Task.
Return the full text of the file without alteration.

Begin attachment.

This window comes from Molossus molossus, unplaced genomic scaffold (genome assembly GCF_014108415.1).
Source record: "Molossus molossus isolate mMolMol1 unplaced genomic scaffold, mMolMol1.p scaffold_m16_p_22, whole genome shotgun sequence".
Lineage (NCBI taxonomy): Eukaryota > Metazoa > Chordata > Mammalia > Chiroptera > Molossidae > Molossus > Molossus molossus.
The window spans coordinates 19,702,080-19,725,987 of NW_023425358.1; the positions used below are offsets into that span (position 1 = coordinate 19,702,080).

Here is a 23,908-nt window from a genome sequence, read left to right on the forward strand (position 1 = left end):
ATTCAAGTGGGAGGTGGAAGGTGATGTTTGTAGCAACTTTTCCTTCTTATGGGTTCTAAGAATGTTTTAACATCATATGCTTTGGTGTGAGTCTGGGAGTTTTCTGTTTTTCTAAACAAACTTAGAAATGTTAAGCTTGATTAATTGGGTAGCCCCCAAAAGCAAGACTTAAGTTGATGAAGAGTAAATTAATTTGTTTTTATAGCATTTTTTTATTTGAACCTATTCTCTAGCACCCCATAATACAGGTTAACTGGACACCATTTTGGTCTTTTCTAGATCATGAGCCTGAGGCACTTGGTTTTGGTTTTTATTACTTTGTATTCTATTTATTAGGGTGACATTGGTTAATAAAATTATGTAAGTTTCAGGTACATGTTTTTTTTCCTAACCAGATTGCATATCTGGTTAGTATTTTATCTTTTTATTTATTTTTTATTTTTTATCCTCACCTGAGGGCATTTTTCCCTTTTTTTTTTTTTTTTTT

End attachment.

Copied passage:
This window comes from Molossus molossus, unplaced genomic scaffold (genome assembly GCF_014108415.1).
Source record: "Molossus molossus isolate mMolMol1 unplaced genomic scaffold, mMolMol1.p scaffold_m16_p_22, whole genome shotgun sequence".
Lineage (NCBI taxonomy): Eukaryota > Metazoa > Chordata > Mammalia > Chiroptera > Molossidae > Molossus > Molossus molossus.
The window spans coordinates 19,702,080-19,725,987 of NW_023425358.1; the positions used below are offsets into that span (position 1 = coordinate 19,702,080).

Here is a 23,908-nt window from a genome sequence, read left to right on the forward strand (position 1 = left end):
ATTCAAGTGGGAGGTGGAAGGTGATGTTTGTAGCAACTTTTCCTTCTTATGGGTTCTAAGAATGTTTTAACATCATATGCTTTGGTGTGAGTCTGGGAGTTTTCTGTTTTTCTAAACAAACTTAGAAATGTTAAGCTTGATTAATTGGGTAGCCCCCAAAAGCAAGACTTAAGTTGATGAAGAGTAAATTAATTTGTTTTTATAGCATTTTTTTATTTGAACCTATTCTCTAGCACCCCATAATACAGGTTAACTGGACACCATTTTGGTCTTTTCTAGATCATGAGCCTGAGGCACTTGGTTTTGGTTTTTATTACTTTGTATTCTATTTATTAGGGTGACATTGGTTAATAAAATTATGTAAGTTTCAGGTACATGTTTTTTTTCCTAACCAGATTGCATATCTGGTTAGTATTTTATCTTTTTATTTATTTTTTATTTTTTATCCTCACCTGAGGGCATTTTTCCCTTTTTTTTTTTTTTTTTT